"Orchid Waltz" is another step in Tchen's ongoing quest to make art a part of daily life. Asked how the idea emerged, she responded that when she participated in the opening ceremony of the Musee du Quai Branly in France, she was captivated by Patrick Blanc's work.
Musee du Quai Branly features indigenous art, cultures and civilization.
Blanc covered part of the museum's exterior surface with aquariums, filled with the most original plants in the world. "He echoed the original connection between plants and humankind," said Tchen.
The idea of setting up such green walls at NTCH struck Tchen, and she invited Blanc to design "Green Symphony" for the National Concert Hall in October 2007.
"The plants grow very well and we often receive compliments from the general public," she says, "so I decided to invite Mr. Blanc to design another green wall for the National Theater."
"A vertical garden for me is a kind of artistic expression," said the 56-year-old Blanc. Asked whether he ever grew tired of continual projects dealing with plants, he answered firmly, "Never, every commission is a new challenge for me and I will never grow tired of it."
Patrick Blanc was born in Paris in 1953. As a child he was obsessed with aquariums and has dedicated his life to plant study. "Plants are like people, they're living things," he said.
That is pretty much the way Taiwan's flora industry has developed. The industry's history can be divided into three phases. Prior to the 1970s the area planted in flowers totaled only 234 hectares and overall annual market value was around NT$53 million.
The first institute for flower promotion and propagation, the Taiwan Flower Development Association, was founded in 1972. By 1978 flower planted areas had grown to 1,200 hectares and the market value had soared to NT$400 million.
In the second extended phase, the Taiwan Flower Export Industry Association was set up in 1981. TFEIA serves as a consulting unit for flower exporters. With its establishment, Taiwan's domestic flower industry can now receive first-hand market information.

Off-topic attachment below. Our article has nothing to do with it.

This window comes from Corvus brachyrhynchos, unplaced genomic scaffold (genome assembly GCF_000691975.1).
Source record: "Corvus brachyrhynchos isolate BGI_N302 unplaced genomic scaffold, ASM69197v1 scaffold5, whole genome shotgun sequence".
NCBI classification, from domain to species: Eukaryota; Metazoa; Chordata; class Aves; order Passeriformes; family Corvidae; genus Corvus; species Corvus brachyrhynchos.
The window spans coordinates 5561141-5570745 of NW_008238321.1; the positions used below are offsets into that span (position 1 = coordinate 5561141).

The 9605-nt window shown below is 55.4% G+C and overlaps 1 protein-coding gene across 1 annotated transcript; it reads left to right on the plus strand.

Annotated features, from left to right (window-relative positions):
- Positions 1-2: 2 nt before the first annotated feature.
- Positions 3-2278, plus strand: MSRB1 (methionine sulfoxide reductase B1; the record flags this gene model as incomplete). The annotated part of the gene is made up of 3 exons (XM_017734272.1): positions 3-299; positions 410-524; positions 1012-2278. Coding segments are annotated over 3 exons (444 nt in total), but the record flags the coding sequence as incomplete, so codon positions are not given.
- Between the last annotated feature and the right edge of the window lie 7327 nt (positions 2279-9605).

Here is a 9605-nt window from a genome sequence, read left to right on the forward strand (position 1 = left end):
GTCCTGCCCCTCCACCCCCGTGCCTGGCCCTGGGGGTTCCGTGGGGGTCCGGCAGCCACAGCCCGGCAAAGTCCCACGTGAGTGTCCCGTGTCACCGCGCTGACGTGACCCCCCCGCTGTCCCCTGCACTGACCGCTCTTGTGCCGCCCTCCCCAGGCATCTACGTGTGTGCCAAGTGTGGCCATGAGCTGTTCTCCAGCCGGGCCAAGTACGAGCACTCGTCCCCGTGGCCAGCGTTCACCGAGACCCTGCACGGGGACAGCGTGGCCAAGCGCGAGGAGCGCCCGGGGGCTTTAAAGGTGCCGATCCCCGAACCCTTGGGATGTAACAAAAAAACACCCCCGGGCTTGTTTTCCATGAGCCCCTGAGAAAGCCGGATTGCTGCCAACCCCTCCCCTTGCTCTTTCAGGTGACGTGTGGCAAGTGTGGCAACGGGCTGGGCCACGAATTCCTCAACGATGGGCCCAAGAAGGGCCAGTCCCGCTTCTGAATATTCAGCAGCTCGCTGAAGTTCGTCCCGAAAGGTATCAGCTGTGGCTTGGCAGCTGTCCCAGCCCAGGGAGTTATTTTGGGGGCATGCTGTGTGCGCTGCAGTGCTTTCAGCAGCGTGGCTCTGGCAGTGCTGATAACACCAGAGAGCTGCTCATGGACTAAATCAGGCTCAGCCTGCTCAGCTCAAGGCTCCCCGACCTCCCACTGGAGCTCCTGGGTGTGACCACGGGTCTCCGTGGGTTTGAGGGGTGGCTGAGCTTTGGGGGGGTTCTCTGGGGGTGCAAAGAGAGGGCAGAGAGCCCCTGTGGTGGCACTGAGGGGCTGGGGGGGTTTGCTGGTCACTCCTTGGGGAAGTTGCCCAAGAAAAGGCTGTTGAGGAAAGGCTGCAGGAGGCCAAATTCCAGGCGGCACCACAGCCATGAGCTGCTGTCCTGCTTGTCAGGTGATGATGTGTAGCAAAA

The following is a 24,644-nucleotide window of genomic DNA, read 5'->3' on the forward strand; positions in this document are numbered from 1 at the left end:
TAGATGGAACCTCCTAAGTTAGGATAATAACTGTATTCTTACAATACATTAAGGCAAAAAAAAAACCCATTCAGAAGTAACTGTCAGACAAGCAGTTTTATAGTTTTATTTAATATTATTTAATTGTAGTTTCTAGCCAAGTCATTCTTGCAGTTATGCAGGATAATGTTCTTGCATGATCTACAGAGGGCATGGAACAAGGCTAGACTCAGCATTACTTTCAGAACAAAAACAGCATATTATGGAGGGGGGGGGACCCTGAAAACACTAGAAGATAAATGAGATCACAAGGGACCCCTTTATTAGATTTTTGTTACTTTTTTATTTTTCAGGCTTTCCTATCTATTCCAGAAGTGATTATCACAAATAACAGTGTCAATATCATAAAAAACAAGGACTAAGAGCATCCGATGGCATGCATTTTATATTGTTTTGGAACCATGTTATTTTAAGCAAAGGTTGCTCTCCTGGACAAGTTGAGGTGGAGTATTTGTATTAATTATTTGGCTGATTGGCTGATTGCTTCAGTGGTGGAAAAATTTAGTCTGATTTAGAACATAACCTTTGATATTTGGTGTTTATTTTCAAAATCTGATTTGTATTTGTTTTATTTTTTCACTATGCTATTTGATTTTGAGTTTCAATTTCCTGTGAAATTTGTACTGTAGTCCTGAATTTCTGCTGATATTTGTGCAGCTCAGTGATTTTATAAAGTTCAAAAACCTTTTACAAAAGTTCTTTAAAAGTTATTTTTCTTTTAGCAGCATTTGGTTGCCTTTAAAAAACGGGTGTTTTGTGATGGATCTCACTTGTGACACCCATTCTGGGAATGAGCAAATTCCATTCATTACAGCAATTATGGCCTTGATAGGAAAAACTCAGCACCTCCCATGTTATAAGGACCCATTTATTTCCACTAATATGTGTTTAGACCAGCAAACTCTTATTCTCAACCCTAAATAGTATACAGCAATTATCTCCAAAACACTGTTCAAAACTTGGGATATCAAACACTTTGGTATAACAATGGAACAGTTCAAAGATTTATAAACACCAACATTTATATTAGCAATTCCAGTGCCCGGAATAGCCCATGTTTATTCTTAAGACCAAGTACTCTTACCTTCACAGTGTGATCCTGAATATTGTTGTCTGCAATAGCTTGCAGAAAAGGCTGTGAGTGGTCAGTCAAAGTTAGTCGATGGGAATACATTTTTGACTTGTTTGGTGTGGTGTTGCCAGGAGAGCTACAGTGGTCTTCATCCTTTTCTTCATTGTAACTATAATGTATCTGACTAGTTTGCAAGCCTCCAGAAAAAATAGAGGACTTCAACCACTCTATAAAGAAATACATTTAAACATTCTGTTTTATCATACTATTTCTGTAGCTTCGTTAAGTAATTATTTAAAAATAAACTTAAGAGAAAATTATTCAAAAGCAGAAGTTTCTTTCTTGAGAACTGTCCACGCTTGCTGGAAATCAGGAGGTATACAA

In 1993 the Taipei Flower Auction Co., Ltd., built Taiwan's first floral bouquet exhibition room, turning over a new leaf in the bouquet trading history of Taiwan. In January 1995 the Taichung Flower Wholesale Market was founded, commencing an age of heightened competition in the flower wholesale market.
Taiwan's flower industry has thrived with the passage of time, and in 1999, the domestic flower planted area had expanded to 10,848 hectares.
In March 1994, Taiwan hosted the 8th Asia Pacific Orchid Exhibition, a show which set a record with more than 150,000 visitors in ten days. The following year Taiwan participated in the Dubai Flower Trade Show, marking the debut of Taiwan's floral industry in the Middle Eastern market.
Taipei to hold 2010 Int'l Flora Expo
Numerous floral and garden expositions have been held around the world in the second half of the 20th century. The host country uses the event to demonstrate its competitiveness in the gardening industry as well as its ability to organize an international program.
Taiwan is no exception and will host the Taipei International Flora Expo in 2010. This will be the first international exposition approved by the International Association of Horticultural Producers ever to be held in Taiwan.
Scheduled from Nov. 6, 2010, to April 25, 2011, the 2010 Taipei Flora Expo is expected to attract an estimated more than six million visitors and will bring overall economic benefits exceeding NT$11 billion (US$330 million).
The Expo is organized based on three concepts. First of all, it is aimed at presenting the essence of garden, technology and environmental protection. Second, it is aimed at achieving greater awareness of carbon emission reduction and the 3Rs (Reduce, Reuse and Recycle). The third aim is to create a green life which combines art and culture.
The 2010 Taipei Flora Expo is expected to promote and popularize greenery among the public, seeking to reverse the stereotype of Taipei as a crowded and cold city and guiding visitors in experiencing a feast for the eyes.

Updated : 2021-03-06 19:44 GMT+08:00